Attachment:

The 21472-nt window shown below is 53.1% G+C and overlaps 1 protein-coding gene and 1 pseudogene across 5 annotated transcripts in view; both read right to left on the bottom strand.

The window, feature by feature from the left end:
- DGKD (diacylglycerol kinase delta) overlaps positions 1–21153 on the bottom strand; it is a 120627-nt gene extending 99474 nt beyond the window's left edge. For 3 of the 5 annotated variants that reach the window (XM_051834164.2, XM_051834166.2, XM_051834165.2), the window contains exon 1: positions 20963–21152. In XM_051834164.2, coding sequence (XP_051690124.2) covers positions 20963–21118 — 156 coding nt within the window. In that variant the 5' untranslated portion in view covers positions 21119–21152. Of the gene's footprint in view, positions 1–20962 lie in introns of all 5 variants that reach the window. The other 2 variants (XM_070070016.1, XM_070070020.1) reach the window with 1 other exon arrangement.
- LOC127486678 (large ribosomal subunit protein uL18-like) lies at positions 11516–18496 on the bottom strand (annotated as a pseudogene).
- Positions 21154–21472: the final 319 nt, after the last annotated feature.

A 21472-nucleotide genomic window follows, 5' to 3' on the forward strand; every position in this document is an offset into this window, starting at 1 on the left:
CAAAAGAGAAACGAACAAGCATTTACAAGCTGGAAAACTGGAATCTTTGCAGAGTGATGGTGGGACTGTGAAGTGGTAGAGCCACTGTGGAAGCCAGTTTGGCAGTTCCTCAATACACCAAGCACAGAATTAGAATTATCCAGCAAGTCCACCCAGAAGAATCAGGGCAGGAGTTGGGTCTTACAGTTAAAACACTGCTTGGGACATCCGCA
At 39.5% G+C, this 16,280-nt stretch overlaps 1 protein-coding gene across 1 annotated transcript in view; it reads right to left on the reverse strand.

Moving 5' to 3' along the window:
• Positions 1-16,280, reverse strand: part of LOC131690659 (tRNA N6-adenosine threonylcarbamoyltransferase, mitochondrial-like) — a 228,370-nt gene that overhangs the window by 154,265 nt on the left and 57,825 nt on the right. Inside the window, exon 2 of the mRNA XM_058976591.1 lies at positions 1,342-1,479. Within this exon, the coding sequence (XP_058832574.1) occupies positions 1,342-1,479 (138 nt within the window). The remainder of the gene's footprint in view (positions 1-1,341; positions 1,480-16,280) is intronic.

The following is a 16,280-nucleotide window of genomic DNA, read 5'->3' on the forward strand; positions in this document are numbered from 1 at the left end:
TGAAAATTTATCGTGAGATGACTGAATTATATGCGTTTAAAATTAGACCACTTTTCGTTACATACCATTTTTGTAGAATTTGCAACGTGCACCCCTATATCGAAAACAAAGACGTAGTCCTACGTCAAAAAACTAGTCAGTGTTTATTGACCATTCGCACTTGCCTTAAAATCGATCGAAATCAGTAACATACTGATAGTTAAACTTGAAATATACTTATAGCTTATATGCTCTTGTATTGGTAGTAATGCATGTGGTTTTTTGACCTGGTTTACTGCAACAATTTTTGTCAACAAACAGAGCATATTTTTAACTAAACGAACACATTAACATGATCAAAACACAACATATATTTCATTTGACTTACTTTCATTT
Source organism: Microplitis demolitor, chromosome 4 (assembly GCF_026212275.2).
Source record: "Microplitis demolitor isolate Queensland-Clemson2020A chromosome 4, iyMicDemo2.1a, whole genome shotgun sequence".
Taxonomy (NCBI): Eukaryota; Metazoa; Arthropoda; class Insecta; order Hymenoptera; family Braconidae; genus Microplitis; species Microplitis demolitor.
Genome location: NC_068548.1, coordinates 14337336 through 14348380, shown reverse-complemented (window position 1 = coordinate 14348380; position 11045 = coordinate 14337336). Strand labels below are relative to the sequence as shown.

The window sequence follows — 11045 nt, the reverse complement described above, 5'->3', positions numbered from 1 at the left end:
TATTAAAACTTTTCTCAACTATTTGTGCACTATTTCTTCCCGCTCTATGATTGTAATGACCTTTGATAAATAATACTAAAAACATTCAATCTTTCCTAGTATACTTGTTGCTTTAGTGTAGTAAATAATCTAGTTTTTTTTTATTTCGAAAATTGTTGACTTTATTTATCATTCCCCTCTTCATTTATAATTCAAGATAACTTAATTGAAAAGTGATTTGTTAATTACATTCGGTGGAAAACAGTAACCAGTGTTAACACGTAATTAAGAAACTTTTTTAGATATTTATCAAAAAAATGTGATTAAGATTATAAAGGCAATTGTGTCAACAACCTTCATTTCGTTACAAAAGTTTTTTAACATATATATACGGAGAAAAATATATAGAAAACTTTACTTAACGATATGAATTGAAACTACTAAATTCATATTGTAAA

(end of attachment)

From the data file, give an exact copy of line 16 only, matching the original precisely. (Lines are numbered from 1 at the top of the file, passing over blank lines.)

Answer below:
Genome location: NC_068548.1, coordinates 14337336 through 14348380, shown reverse-complemented (window position 1 = coordinate 14348380; position 11045 = coordinate 14337336). Strand labels below are relative to the sequence as shown.